Damned thing is 200cc and has a pull starter like a lawn mower.  They charge extra for ape-hangers.

But it looks as though they’re also wanting to cash in on some of the automotive company bailouts:

Notice the suicide shift above the right fender.  You have to turn loose the steering wheel to shift gears.  Can’t imagine how they got that through Ralph Nader’s US Department of Transportation and Welfare.

Best for last, though.  Here’s a free crapper and exercycle from Habitat for Humanity:

Tempting, but I’ve already got the one, and I get my exercise just trying to stay alive.  Fact of life.

Old Jules

Loudon Wainwright– Glad To See You Got Religion

Upside Down Thrift Store Horse Trading

This 24/7 music to keep owls from killing my guineas at night  [ White Trash Repairs and Fixes – Owls and Rock ‘n Roll ] is hard on audio equipment.

A while back I was without music to confuse the owl-folk.  I’d spang worn out my Kerrville FreeCycle-donated 200 CD Sony player and was scouting around for whatever the Universe had in mind to replace it.  A couple of months had passed, to I figured the Universe was ripe.

Salvation Army Thrift Store in Kerrville was having a half-price off on electronics sale.  I nosed around among the 8 track tape players, the television sets, the wires with all kinds of connections pretending not to pay any mind to a Sony 300 CD player staring at me as though I was the abyss.  The door was open on it and it seemed a bit battered, but someone had taped, “WORKS” on it, along with a price of $65.  $32.50 with the half-price on electronics.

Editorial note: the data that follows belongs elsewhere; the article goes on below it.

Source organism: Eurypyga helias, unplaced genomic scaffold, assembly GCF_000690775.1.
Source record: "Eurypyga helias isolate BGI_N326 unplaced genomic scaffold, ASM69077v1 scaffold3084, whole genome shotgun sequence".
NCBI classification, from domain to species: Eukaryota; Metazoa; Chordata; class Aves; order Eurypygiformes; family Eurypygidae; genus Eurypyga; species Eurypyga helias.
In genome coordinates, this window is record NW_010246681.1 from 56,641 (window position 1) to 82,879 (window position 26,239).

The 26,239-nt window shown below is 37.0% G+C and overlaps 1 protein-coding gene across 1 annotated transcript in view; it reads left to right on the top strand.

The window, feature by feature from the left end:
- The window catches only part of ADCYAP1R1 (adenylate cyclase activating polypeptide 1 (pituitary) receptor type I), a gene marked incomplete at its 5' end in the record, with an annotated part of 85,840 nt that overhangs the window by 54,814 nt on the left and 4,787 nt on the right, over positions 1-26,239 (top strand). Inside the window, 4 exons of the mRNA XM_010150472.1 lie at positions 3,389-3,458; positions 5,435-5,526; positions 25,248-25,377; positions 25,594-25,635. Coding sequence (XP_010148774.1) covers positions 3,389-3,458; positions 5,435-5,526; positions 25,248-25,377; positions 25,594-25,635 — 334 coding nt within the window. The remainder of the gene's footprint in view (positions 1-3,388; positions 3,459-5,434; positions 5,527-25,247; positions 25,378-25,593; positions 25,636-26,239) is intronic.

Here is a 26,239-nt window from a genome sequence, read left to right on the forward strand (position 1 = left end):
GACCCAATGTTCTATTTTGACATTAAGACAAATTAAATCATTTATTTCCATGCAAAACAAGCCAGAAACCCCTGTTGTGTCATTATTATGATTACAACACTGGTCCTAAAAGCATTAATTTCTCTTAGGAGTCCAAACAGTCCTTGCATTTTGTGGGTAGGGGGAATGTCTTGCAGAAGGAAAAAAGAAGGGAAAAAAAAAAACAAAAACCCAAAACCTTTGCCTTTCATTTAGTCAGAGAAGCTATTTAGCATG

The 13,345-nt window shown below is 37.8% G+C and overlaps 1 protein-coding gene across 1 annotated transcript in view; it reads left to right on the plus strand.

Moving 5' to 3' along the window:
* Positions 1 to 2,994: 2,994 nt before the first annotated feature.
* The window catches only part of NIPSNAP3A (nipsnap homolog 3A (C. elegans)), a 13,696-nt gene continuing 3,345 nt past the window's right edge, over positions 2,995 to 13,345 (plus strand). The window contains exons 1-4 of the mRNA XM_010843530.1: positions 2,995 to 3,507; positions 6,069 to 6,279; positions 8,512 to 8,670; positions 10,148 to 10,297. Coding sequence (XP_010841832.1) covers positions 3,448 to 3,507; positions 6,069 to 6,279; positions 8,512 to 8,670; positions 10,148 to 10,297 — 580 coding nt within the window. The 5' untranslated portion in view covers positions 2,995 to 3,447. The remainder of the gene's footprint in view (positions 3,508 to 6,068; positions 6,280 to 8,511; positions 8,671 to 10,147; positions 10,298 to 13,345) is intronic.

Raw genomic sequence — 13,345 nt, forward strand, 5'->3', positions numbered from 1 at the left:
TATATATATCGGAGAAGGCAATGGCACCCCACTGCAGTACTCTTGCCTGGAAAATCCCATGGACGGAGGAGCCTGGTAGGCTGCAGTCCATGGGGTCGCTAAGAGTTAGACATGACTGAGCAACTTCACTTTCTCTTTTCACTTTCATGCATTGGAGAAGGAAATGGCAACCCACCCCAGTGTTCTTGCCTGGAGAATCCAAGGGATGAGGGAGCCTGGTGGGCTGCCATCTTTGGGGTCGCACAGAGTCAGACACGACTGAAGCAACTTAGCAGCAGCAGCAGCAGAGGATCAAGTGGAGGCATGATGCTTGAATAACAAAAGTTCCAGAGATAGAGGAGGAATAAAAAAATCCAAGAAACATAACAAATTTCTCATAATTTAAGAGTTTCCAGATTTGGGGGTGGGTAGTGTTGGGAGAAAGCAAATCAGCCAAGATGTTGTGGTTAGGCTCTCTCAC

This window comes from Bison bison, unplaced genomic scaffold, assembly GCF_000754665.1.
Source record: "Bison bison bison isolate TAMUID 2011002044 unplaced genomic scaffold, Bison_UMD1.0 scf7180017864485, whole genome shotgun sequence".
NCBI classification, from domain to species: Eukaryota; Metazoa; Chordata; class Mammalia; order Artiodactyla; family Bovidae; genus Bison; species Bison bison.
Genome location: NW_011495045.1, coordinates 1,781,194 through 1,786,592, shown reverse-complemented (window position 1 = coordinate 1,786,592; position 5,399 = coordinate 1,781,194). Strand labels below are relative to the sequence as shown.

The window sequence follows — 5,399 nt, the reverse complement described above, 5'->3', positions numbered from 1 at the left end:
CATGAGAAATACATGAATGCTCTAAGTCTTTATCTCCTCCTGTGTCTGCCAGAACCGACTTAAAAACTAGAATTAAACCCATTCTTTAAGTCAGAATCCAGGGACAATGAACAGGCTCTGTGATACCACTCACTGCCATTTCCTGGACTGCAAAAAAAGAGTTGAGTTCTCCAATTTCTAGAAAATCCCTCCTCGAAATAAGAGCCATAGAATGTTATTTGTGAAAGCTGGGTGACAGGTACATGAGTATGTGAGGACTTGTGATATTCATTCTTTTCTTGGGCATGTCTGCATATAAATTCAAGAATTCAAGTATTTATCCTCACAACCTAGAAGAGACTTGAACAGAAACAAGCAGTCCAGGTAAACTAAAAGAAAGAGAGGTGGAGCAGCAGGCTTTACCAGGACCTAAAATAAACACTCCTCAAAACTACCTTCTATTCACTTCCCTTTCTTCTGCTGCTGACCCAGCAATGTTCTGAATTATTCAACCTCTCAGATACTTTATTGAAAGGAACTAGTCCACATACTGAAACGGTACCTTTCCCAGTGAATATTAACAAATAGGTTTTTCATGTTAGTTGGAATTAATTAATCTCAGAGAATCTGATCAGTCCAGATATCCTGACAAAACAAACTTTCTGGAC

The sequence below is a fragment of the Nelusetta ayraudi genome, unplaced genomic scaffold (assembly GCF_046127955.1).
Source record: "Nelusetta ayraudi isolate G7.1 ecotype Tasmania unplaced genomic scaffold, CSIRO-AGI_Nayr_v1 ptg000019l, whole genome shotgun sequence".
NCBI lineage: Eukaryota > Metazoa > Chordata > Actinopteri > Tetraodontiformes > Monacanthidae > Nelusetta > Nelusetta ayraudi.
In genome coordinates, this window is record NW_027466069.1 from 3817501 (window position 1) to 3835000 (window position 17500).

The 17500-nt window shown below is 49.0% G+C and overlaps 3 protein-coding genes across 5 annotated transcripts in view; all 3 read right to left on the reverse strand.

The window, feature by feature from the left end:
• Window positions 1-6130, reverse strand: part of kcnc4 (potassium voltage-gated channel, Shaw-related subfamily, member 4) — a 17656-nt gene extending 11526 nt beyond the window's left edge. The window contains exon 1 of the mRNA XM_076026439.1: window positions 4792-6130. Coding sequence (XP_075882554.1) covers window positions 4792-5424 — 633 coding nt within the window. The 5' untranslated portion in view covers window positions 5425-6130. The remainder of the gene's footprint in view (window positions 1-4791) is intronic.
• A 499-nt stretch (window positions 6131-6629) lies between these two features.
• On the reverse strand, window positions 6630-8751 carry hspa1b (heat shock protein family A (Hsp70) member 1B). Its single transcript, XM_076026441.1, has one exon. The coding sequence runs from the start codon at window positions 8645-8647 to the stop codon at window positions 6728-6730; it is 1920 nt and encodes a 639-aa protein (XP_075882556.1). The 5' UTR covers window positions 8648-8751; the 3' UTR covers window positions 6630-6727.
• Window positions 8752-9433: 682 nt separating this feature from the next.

The guy I think must be the store manager was at the register, and we’ve done enough business over time for him to know my ways and for me to know his.   Between ringing up purchases he was watching me not lo0k at that CD player with a half-smile on his face.  I moseyed over to it scowling, making sure in the corner of my eye he was looking, and tried to mess with the door to get it closed.  Shook my head, then looked up and met his eye.

“If that thing has a door it doesn’t seem to close.”

“Bring it over here and we’ll talk about it.”

I put it on the counter and we both scowled at it.  “That’s a lot of money to have to risk for something might not work.  If I bought it could you write down something so I could bring it back if it doesn’t work?”

We both knew the answer to that one.  It’s sold as is.  “I can’t do that.  But I’d sure hate for someone to buy it and get stuck with it not working.  What do you think it’s worth risk-wise?”

He and I have been through this enough times before to know how we play the game.  “I couldn’t pay more than $20 for it.”

No,” shaking his head, “I’d rather give it to you free than let you pay that much.”

“I’m not taking that out of here free.  I’m not begging.  I’m just trying to find a price we can agree on.  How about $15?”

“How about a buck?”

$10?  I’m not sure I can go any lower than 10.  A man has to live with his conscience.”  I feigned away from the counter as though about to walk off.

“Noo, no, no!”  Him acting frantic.  “How about $5?  Could you go $5?”


He carried it across the counter to the register and started figuring the tax.  “It’s half-price for electronics today.  But you probably don’t want to use that, do you?”